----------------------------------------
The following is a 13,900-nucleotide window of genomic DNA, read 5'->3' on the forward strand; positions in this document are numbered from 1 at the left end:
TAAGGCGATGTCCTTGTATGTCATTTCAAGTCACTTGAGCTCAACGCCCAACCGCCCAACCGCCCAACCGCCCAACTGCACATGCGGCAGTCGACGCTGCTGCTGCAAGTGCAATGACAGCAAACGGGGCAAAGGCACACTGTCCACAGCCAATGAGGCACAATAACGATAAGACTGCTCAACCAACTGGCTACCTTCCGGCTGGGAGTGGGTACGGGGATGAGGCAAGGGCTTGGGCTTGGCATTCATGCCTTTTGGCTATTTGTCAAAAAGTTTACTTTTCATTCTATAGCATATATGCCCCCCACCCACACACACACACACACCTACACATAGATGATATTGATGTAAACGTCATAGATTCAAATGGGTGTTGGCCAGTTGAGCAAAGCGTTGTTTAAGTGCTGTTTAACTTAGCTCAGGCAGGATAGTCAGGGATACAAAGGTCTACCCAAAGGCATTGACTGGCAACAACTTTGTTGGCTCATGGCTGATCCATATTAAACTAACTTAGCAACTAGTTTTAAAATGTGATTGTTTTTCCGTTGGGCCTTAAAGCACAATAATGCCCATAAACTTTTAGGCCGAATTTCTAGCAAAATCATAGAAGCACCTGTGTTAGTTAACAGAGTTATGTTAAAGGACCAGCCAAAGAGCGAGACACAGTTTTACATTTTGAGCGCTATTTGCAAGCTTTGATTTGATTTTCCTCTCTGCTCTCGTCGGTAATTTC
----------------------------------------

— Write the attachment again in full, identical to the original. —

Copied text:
The following is a 13,900-nucleotide window of genomic DNA, read 5'->3' on the forward strand; positions in this document are numbered from 1 at the left end:
TAAGGCGATGTCCTTGTATGTCATTTCAAGTCACTTGAGCTCAACGCCCAACCGCCCAACCGCCCAACCGCCCAACTGCACATGCGGCAGTCGACGCTGCTGCTGCAAGTGCAATGACAGCAAACGGGGCAAAGGCACACTGTCCACAGCCAATGAGGCACAATAACGATAAGACTGCTCAACCAACTGGCTACCTTCCGGCTGGGAGTGGGTACGGGGATGAGGCAAGGGCTTGGGCTTGGCATTCATGCCTTTTGGCTATTTGTCAAAAAGTTTACTTTTCATTCTATAGCATATATGCCCCCCACCCACACACACACACACACCTACACATAGATGATATTGATGTAAACGTCATAGATTCAAATGGGTGTTGGCCAGTTGAGCAAAGCGTTGTTTAAGTGCTGTTTAACTTAGCTCAGGCAGGATAGTCAGGGATACAAAGGTCTACCCAAAGGCATTGACTGGCAACAACTTTGTTGGCTCATGGCTGATCCATATTAAACTAACTTAGCAACTAGTTTTAAAATGTGATTGTTTTTCCGTTGGGCCTTAAAGCACAATAATGCCCATAAACTTTTAGGCCGAATTTCTAGCAAAATCATAGAAGCACCTGTGTTAGTTAACAGAGTTATGTTAAAGGACCAGCCAAAGAGCGAGACACAGTTTTACATTTTGAGCGCTATTTGCAAGCTTTGATTTGATTTTCCTCTCTGCTCTCGTCGGTAATTTC